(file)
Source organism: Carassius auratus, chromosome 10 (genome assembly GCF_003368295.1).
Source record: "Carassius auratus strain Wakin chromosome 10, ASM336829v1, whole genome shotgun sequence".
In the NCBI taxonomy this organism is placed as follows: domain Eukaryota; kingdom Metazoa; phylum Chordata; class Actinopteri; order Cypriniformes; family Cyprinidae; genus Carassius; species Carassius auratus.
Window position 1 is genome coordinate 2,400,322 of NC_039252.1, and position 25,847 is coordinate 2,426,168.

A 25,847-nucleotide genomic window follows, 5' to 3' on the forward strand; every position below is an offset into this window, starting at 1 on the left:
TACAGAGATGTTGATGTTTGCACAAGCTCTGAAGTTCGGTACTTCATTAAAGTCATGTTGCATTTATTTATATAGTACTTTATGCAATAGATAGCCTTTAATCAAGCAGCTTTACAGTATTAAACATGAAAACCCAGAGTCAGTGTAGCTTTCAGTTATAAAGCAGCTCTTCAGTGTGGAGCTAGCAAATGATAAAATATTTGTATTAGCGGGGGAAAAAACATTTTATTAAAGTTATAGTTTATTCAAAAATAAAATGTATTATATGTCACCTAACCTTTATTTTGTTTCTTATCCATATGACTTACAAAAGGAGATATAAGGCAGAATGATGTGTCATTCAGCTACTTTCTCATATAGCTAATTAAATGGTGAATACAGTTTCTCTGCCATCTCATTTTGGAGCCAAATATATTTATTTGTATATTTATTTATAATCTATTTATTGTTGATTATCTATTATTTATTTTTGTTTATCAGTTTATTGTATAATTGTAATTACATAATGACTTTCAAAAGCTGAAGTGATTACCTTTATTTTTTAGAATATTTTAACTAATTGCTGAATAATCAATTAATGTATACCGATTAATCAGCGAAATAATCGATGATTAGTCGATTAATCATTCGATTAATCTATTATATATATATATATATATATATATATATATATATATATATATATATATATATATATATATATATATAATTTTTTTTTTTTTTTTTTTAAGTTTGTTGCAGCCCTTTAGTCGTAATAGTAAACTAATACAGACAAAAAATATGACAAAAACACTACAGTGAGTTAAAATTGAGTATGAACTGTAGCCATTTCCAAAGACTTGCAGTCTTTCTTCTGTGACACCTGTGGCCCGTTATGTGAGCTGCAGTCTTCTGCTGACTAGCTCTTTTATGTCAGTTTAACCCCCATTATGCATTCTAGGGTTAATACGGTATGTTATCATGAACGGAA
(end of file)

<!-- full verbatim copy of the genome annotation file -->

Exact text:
Source organism: Carassius auratus, chromosome 10 (genome assembly GCF_003368295.1).
Source record: "Carassius auratus strain Wakin chromosome 10, ASM336829v1, whole genome shotgun sequence".
In the NCBI taxonomy this organism is placed as follows: domain Eukaryota; kingdom Metazoa; phylum Chordata; class Actinopteri; order Cypriniformes; family Cyprinidae; genus Carassius; species Carassius auratus.
Window position 1 is genome coordinate 2,400,322 of NC_039252.1, and position 25,847 is coordinate 2,426,168.

A 25,847-nucleotide genomic window follows, 5' to 3' on the forward strand; every position below is an offset into this window, starting at 1 on the left:
TACAGAGATGTTGATGTTTGCACAAGCTCTGAAGTTCGGTACTTCATTAAAGTCATGTTGCATTTATTTATATAGTACTTTATGCAATAGATAGCCTTTAATCAAGCAGCTTTACAGTATTAAACATGAAAACCCAGAGTCAGTGTAGCTTTCAGTTATAAAGCAGCTCTTCAGTGTGGAGCTAGCAAATGATAAAATATTTGTATTAGCGGGGGAAAAAACATTTTATTAAAGTTATAGTTTATTCAAAAATAAAATGTATTATATGTCACCTAACCTTTATTTTGTTTCTTATCCATATGACTTACAAAAGGAGATATAAGGCAGAATGATGTGTCATTCAGCTACTTTCTCATATAGCTAATTAAATGGTGAATACAGTTTCTCTGCCATCTCATTTTGGAGCCAAATATATTTATTTGTATATTTATTTATAATCTATTTATTGTTGATTATCTATTATTTATTTTTGTTTATCAGTTTATTGTATAATTGTAATTACATAATGACTTTCAAAAGCTGAAGTGATTACCTTTATTTTTTAGAATATTTTAACTAATTGCTGAATAATCAATTAATGTATACCGATTAATCAGCGAAATAATCGATGATTAGTCGATTAATCATTCGATTAATCTATTATATATATATATATATATATATATATATATATATATATATATATATATATATATATATATATATATAATTTTTTTTTTTTTTTTTTTAAGTTTGTTGCAGCCCTTTAGTCGTAATAGTAAACTAATACAGACAAAAAATATGACAAAAACACTACAGTGAGTTAAAATTGAGTATGAACTGTAGCCATTTCCAAAGACTTGCAGTCTTTCTTCTGTGACACCTGTGGCCCGTTATGTGAGCTGCAGTCTTCTGCTGACTAGCTCTTTTATGTCAGTTTAACCCCCATTATGCATTCTAGGGTTAATACGGTATGTTATCATGAACGGAA